* Latest on Monday snow: Full Forecast | Must-see photos/videos *
* Late afternoon today: Snow update & accumulation map *
* Politician sounds off on snow | Snow stats | Best of storm comments *
* News, traffic & storm coverage: Local home page | Get There *
As is often the case with extreme weather events, the recent record snows have sparked spirited discussions about global climate change. Some climate change skeptics, such as Oklahoma Republican Senator James Inhofe, seem to think the snow is evidence against manmade climate change. Most climate scientists think otherwise, however.
I contacted Jeff Masters, who is the director of meteorology at the Weather Underground, for his perspective. Masters has a Ph.D. in air pollution meteorology from the University of Michigan, is a former "Hurricane Hunter," and is a prominent voice on extreme events and climate change.
Andrew Freedman: Earlier this week you wrote a blog post, "Heavy Snowfall in a Warming World," in which you argued that major snowstorms such as the ones that have repeatedly slammed the mid-Atlantic this winter may in fact be consistent with manmade climate change. This goes against a view propagated by some in the media and politics lately, which is that the snow and cold weather must be evidence *against* climate change, and therefore climate change isn't such a big deal anymore.
Here at CWG, many a commenter has speculated about whether the recent storms have anything to do with climate change. At the risk of repeating your previous article, what would your message be for them about the possible relationship between a warming climate overall, and record-breaking snowstorms in the mid-Atlantic region?
Jeff Masters: A 2006 study published in the Journal of Applied Meteorology and Climatology found that 61-80% of all heavy snowstorms of 6+ inches in the contiguous U.S. between the years 1900-2001 occurred during winters with above-average temperatures. In other words, the old adage, "it's too cold to snow," has some truth to it. The authors also found that 61-85% of all heavy snowstorms of 6+ inches occurred during winters that were wetter than average. The authors conclude, "a future with wetter and warmer winters ... will bring more heavy snowstorms of 6+ inches than in 1901 - 2000."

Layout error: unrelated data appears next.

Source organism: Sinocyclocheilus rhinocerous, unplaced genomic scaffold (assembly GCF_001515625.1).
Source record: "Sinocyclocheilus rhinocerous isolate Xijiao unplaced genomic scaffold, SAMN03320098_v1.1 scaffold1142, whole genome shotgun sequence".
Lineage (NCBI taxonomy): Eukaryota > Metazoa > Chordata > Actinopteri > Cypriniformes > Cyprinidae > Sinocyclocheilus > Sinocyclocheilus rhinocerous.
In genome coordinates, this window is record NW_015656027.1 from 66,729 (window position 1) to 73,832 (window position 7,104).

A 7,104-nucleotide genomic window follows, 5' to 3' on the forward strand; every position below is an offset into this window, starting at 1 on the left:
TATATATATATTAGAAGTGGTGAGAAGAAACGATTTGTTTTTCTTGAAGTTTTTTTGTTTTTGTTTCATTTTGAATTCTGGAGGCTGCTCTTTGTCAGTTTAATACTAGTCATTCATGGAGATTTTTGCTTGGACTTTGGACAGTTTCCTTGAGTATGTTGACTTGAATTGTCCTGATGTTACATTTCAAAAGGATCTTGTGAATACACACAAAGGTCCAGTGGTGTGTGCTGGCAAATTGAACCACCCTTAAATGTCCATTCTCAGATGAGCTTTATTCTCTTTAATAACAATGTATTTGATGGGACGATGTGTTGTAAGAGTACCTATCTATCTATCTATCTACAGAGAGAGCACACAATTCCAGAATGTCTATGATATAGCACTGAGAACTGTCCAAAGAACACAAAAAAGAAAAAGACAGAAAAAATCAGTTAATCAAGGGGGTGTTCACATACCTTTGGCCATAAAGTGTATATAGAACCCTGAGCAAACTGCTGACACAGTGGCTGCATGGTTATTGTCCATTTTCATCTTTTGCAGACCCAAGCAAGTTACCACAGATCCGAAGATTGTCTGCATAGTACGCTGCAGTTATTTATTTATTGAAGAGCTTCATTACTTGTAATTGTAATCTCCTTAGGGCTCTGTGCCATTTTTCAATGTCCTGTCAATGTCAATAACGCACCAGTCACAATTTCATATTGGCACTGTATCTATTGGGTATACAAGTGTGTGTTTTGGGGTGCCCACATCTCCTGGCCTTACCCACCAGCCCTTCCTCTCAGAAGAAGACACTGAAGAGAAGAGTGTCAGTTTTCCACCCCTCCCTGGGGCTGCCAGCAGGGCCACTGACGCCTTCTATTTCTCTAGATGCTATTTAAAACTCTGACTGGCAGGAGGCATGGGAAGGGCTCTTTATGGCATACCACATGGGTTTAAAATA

Keep reading for the rest of the interview ...
The authors found that over the U.S. as a whole, there had been a slight but significant increase in heavy snowstorms of 6+ inches between 1901-2000. So, there is evidence that the climate of the U.S. over the past 100 years is colder than optimal for heavy snow events to occur. If the climate continues to warm, we should expect an increase in heavy snow events for a few decades, until the climate grows so warm that we pass the point where winter temperatures are at the optimum for heavy snow events. One good piece of news is that the very heaviest snowstorms -- extreme "top ten" snowstorms like the three record-breaking storms this winter in the mid-Atlantic -- thus far show no evidence of getting more frequent, at least between 1948-2001.
AF: A point I often hear from readers who are skeptical of manmade climate change is that, to them, it seems that those who emphasize the risk of climate change often claim that any extreme event, be it a heat wave, hurricane or blizzard, is connected to climate change in some way. It strikes them almost like meteorological profiteering, if you will, and seems odd to them that seemingly opposite weather phenomena (heat waves vs. blizzards) can be tied to climate change. Do you think that criticism has any merit to it from a scientific standpoint?